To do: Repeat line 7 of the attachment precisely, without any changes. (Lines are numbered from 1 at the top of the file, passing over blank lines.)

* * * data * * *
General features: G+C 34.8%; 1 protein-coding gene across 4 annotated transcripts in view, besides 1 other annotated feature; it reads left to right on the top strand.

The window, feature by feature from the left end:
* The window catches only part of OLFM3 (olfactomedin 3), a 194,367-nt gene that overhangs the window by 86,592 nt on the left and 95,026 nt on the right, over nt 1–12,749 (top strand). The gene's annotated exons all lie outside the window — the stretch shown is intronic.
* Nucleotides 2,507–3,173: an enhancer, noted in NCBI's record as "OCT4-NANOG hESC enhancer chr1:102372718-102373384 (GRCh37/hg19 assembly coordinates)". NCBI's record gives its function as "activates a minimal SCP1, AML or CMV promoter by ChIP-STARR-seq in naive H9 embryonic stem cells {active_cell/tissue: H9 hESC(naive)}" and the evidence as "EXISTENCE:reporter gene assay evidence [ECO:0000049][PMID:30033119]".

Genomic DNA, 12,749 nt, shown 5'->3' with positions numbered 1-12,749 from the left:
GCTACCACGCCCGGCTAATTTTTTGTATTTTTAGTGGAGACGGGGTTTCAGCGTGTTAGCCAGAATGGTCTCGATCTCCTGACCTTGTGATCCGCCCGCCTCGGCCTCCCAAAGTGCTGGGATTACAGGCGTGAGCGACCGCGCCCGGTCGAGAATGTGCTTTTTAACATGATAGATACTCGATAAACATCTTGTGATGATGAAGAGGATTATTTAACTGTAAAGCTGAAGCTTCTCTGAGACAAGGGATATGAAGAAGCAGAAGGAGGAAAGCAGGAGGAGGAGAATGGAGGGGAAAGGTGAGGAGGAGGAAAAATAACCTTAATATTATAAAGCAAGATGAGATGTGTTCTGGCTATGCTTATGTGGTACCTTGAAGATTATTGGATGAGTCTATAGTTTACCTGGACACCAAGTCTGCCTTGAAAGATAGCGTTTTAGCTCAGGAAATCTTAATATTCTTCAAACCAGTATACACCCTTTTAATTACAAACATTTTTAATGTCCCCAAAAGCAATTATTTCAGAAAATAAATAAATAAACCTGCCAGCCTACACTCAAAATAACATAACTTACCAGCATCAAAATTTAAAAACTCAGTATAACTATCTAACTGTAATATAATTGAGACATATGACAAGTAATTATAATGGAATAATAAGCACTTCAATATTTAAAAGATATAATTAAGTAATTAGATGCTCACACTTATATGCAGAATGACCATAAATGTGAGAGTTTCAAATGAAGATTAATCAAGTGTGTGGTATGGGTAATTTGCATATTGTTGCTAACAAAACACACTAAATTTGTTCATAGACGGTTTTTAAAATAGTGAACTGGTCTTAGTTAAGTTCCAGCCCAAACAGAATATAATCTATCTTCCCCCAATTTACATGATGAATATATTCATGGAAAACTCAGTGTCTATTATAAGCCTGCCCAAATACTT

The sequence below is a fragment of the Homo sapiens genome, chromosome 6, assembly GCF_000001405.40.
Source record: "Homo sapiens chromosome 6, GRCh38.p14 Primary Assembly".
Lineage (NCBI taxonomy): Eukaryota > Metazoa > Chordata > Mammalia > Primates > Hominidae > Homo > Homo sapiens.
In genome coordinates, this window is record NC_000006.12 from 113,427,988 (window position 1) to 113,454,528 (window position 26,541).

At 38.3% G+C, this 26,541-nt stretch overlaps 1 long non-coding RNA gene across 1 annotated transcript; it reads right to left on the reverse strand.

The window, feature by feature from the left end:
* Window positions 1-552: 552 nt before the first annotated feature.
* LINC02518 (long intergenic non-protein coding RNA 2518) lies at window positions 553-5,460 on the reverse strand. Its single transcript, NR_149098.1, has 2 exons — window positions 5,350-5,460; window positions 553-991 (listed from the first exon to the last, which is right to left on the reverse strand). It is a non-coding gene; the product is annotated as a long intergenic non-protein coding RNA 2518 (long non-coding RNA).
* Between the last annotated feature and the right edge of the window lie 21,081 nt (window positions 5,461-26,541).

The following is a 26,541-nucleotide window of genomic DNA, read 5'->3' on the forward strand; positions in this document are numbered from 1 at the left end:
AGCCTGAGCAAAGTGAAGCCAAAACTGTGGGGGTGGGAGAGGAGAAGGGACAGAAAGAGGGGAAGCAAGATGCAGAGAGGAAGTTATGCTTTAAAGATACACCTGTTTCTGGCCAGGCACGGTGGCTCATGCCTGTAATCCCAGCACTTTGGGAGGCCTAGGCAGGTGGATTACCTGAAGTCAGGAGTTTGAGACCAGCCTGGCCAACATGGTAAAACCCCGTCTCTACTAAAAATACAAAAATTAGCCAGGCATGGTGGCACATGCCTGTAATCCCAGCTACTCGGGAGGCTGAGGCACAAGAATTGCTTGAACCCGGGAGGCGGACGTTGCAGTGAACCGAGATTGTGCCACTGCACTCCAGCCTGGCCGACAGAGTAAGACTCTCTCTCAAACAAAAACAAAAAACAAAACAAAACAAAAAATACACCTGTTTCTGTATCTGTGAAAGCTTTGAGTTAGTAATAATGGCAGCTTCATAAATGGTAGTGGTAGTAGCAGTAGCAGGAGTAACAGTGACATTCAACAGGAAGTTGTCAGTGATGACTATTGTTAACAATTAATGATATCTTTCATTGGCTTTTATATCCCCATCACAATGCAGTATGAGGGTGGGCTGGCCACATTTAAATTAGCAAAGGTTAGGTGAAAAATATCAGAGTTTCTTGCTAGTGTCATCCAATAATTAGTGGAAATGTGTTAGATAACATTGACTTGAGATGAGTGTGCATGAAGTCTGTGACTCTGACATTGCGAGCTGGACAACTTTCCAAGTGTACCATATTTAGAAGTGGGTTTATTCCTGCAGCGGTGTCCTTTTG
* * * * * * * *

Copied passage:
The sequence below is a fragment of the Homo sapiens genome, chromosome 6, assembly GCF_000001405.40.